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Demographic Consequences of Changed Pupping and Hauling Sites of the Hawaiian Monk Seal
Tim Gerrodette and William G. Gilmartin
Vol. 4, No. 4 (Dec., 1990), pp. 423-430
Stable URL: http://www.jstor.org/stable/2385936
Page Count: 8
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During the last 30 years, changes in the size of Hawaiian monk seal populations at several locations have been associated with the amount and type of human disturbance. Recreational beach activities caused monk seals to alter their pupping and hauling patterns. Survival of pups in suboptimal habitats was low, leading to gradual population declines. During the last decade at Kure Atoll, the process has been reversed: human disturbance on beaches has decreased, and traditional pupping and hauling sites have been reestablished. Subsequently, high survival rates of young seals, coupled with two successful enhancement programs for female pups, have led to dramatic changes in the age and sex composition of the population. Based on these changes, the monk seal population at Kure Atoll soon should begin to increase. Apparently small behavioral changes in such vital activities as feeding and reproduction can have large demographic consequences. Therefore, monitoring of endangered species should include data on habitat use and age and sex composition, as well as estimates of abundance.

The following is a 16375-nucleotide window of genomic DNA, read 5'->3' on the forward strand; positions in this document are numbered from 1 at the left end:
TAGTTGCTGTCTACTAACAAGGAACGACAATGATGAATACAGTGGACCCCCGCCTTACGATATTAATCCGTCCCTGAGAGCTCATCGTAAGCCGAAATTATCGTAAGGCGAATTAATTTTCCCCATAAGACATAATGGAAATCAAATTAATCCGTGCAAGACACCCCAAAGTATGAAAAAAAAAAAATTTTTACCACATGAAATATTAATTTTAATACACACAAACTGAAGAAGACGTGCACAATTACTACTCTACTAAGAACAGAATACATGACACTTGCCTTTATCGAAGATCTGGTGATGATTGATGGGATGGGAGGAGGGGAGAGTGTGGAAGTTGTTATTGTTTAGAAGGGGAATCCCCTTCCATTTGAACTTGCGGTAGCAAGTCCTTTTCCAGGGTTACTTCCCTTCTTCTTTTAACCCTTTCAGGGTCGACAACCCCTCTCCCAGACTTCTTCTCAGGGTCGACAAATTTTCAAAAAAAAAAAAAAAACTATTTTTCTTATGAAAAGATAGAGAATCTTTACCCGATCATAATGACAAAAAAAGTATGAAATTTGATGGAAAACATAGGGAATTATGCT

Conservation Biology © 1990 Wiley